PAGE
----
Who Were the First Settlers Where ASCI Serves Children & Families?

The approaching Thanksgiving holiday makes one think about the traditional story we are told in school about the pilgrims and indigenous people sharing the first Thanksgiving. A Second Chance, Inc. provides service delivery in counties across Pennsylvania, with offices in Pittsburgh and Philadelphia. Before America was “discovered,” indigenous tribes were already flourishing. Who were some of the tribes first to settle where we live and work each day?

Pittsburgh is a city with three rivers and a deep cultural heritage. For Native Americans, nature and water are sacred. Naturally, having spacious land and access to multiple bodies of water would be a benefit for anyone settling in this area. Perhaps that is why some members of the Adena culture were the first to settle in Pittsburgh. The Adena culture comprises several tribes, and their cultural traditions illuminate why Pittsburgh has so many hills! Their people built mounds for various ceremonies and burial purposes. Think about the amount of time, dedication and effort that must have taken.  

McKees Rocks Mound (Photo: Carnegie Museum of Natural History, Pittsburgh)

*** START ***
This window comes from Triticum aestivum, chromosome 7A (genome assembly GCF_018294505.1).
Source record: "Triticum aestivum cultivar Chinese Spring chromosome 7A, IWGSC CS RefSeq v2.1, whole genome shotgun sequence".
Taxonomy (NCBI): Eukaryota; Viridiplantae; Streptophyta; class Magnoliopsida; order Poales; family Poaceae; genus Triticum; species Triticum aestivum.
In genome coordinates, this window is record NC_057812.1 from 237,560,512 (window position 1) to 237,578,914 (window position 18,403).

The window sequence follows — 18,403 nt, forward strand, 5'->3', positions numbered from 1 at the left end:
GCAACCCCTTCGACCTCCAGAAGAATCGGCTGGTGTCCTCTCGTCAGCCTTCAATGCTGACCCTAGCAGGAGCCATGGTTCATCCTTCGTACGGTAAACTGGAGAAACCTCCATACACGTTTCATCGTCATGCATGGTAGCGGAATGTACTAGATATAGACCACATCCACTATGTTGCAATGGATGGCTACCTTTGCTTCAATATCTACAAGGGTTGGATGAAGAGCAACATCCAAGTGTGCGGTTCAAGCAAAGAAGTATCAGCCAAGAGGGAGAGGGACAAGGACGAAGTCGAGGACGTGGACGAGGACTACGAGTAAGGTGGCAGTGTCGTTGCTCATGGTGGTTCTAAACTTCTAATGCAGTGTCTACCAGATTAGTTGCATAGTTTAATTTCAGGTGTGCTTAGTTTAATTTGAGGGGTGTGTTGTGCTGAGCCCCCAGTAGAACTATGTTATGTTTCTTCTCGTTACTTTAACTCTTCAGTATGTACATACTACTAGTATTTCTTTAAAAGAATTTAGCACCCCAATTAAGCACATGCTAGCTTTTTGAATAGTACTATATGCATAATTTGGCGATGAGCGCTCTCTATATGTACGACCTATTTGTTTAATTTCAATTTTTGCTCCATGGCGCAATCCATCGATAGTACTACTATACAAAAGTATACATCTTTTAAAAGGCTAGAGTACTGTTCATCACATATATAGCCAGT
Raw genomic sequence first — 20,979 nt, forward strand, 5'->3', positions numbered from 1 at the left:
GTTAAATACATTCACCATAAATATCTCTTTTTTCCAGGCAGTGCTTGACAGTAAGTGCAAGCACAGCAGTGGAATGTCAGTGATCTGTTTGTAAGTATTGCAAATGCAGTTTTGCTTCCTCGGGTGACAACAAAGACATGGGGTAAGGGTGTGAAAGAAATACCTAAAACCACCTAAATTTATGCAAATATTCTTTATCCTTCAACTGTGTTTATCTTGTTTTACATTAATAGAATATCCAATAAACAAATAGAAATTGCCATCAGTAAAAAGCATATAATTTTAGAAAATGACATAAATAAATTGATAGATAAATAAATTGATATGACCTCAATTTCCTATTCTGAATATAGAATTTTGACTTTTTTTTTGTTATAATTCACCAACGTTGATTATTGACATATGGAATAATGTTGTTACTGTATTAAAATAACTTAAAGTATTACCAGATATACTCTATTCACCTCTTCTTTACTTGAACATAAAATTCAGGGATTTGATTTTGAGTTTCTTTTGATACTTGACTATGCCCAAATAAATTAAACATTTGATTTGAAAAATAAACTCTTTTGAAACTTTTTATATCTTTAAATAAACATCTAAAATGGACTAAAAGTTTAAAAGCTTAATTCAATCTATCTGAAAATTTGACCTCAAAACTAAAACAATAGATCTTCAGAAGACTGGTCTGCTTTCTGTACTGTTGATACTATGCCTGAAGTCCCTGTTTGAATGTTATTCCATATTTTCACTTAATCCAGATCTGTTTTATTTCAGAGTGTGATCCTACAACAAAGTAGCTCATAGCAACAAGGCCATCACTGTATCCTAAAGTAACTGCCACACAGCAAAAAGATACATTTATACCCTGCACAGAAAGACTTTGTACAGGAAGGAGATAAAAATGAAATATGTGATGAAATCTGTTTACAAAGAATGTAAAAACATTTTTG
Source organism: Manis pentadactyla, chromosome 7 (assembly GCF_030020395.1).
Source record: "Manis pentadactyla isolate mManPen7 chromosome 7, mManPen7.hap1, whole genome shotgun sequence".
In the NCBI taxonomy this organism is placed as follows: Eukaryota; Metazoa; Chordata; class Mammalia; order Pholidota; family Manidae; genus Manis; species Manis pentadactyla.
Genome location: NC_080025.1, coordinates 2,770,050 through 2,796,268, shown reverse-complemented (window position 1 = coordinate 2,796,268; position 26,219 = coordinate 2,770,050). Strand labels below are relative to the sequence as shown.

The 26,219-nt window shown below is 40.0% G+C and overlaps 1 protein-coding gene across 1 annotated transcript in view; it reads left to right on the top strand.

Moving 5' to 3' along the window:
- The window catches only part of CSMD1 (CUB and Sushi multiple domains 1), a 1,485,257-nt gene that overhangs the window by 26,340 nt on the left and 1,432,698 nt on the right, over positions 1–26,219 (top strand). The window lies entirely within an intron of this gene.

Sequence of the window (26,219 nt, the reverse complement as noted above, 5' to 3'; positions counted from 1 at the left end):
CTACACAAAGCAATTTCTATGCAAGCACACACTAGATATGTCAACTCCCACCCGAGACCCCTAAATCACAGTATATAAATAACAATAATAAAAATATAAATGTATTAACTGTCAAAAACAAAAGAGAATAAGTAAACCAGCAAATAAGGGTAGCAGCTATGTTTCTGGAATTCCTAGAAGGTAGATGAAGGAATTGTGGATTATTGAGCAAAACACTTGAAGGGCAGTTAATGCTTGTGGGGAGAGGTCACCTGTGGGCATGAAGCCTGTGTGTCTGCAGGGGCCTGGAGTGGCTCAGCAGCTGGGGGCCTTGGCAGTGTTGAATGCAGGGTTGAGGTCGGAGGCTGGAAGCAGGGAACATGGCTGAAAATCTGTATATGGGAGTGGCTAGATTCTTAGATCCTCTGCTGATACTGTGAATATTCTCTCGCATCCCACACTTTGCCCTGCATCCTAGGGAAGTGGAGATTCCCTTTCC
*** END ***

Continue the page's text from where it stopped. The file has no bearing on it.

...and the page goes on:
The Adena were known as hunter-gatherers and traveled to hunt and find food. They settled in other parts of the northeast, as well, and began trading with the Hopewell tribe, who also settled in Pittsburgh and continued to build mounds for the same purposes as the Adena tribe. Historians note that the Hopewell mounds were larger than the Adena mounds and their ceremonies were more complex. Trade was very important, and Pittsburgh’s rivers made trading easier. Pittsburgh was a premier location. In fact, in 1754 the French and Indian War began over Pittsburgh’s land and rivers.  

Water is a component in everything and a source of life. While Philadelphia does not have as many rivers as Pittsburgh, there is still enough water that it attracted early indigenous settlers. The Lenape tribe were the first settlers in Philadelphia, and they settled near the Delaware and Schuylkill Rivers. The Europeans arrived around 1682 and had difficulty pronouncing Lenape and referred to them as the Delaware Indians. The Lenape were also hunters and traders, and they traded with the Europeans and created a treaty in 1683.  

William Penn’s Treaty with the Lenape (Photo: West Philadelphia Collaborative History)

If you are interested in learning more about the deep roots of Pittsburgh and its first settlers, please visit the Fort Pitt Museum which is in Point State Park. You can learn more about Philadelphia by visiting the West Philadelphia Community History Center.  


Who Lived Here First? A Look At Pittsburgh’s Native American History | 90.5 WESA 

The Adena Culture of the Northeast – Legends of America 

What Are Some Facts About the Adena & the Hopewell Indians?  

Hopewell Culture: Moundbuilders of the Midwest  

Q&A with Re-enactor Jeremy Turner | Fort Pitt Museum 

Indigenous Peoples of Philadelphia 

Lenape Indians, The Original Philadelphians  

Background: Native Americans Site in Philadelphia  

The opinions expressed are solely those of the author and do not necessarily reflect the views of A Second Chance, Inc.

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